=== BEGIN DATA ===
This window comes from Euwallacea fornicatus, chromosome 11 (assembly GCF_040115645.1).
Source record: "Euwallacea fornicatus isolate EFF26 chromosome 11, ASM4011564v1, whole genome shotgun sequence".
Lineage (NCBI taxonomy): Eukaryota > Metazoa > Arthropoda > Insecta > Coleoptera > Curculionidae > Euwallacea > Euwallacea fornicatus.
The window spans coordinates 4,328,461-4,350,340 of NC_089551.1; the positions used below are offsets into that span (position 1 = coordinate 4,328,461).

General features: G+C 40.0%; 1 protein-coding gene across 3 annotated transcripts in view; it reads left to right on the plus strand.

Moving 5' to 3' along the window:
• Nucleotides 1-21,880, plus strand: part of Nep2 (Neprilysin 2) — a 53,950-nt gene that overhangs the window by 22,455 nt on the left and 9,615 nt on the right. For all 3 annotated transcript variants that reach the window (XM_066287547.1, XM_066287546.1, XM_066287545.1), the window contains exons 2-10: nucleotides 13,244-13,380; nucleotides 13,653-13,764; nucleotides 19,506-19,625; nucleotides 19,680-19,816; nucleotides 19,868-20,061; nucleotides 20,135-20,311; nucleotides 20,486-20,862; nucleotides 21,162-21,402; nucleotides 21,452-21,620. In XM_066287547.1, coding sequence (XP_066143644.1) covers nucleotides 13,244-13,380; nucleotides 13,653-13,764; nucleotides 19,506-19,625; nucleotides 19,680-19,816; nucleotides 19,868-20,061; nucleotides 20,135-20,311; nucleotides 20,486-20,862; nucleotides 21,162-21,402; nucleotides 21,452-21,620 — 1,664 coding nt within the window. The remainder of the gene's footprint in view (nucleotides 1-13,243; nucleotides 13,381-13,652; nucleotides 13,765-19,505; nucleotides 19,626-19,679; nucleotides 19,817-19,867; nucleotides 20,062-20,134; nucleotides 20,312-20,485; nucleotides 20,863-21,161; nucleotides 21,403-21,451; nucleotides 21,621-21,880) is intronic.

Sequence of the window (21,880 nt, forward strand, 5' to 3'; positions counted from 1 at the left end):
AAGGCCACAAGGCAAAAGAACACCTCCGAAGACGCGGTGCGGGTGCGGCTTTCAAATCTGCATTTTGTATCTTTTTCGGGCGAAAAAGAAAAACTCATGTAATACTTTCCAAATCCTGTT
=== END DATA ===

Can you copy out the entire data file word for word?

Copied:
This window comes from Euwallacea fornicatus, chromosome 11 (assembly GCF_040115645.1).
Source record: "Euwallacea fornicatus isolate EFF26 chromosome 11, ASM4011564v1, whole genome shotgun sequence".
Lineage (NCBI taxonomy): Eukaryota > Metazoa > Arthropoda > Insecta > Coleoptera > Curculionidae > Euwallacea > Euwallacea fornicatus.
The window spans coordinates 4,328,461-4,350,340 of NC_089551.1; the positions used below are offsets into that span (position 1 = coordinate 4,328,461).

General features: G+C 40.0%; 1 protein-coding gene across 3 annotated transcripts in view; it reads left to right on the plus strand.

Moving 5' to 3' along the window:
• Nucleotides 1-21,880, plus strand: part of Nep2 (Neprilysin 2) — a 53,950-nt gene that overhangs the window by 22,455 nt on the left and 9,615 nt on the right. For all 3 annotated transcript variants that reach the window (XM_066287547.1, XM_066287546.1, XM_066287545.1), the window contains exons 2-10: nucleotides 13,244-13,380; nucleotides 13,653-13,764; nucleotides 19,506-19,625; nucleotides 19,680-19,816; nucleotides 19,868-20,061; nucleotides 20,135-20,311; nucleotides 20,486-20,862; nucleotides 21,162-21,402; nucleotides 21,452-21,620. In XM_066287547.1, coding sequence (XP_066143644.1) covers nucleotides 13,244-13,380; nucleotides 13,653-13,764; nucleotides 19,506-19,625; nucleotides 19,680-19,816; nucleotides 19,868-20,061; nucleotides 20,135-20,311; nucleotides 20,486-20,862; nucleotides 21,162-21,402; nucleotides 21,452-21,620 — 1,664 coding nt within the window. The remainder of the gene's footprint in view (nucleotides 1-13,243; nucleotides 13,381-13,652; nucleotides 13,765-19,505; nucleotides 19,626-19,679; nucleotides 19,817-19,867; nucleotides 20,062-20,134; nucleotides 20,312-20,485; nucleotides 20,863-21,161; nucleotides 21,403-21,451; nucleotides 21,621-21,880) is intronic.

Sequence of the window (21,880 nt, forward strand, 5' to 3'; positions counted from 1 at the left end):
AAGGCCACAAGGCAAAAGAACACCTCCGAAGACGCGGTGCGGGTGCGGCTTTCAAATCTGCATTTTGTATCTTTTTCGGGCGAAAAAGAAAAACTCATGTAATACTTTCCAAATCCTGTT